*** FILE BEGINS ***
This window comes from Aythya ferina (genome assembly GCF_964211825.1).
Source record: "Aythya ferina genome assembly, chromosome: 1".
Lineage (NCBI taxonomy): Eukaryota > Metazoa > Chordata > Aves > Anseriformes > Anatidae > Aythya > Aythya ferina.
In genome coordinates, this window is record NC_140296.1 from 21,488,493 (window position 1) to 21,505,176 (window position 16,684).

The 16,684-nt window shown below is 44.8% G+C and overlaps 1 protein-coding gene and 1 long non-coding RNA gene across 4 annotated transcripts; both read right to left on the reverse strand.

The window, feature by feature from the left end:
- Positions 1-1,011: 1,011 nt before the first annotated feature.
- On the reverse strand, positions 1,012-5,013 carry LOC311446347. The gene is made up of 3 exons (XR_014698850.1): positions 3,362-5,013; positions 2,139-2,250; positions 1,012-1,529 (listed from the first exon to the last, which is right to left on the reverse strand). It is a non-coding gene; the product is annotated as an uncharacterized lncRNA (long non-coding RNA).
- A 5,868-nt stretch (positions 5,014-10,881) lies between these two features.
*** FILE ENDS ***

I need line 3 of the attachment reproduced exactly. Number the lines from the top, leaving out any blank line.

Lineage (NCBI taxonomy): Eukaryota > Metazoa > Chordata > Aves > Anseriformes > Anatidae > Aythya > Aythya ferina.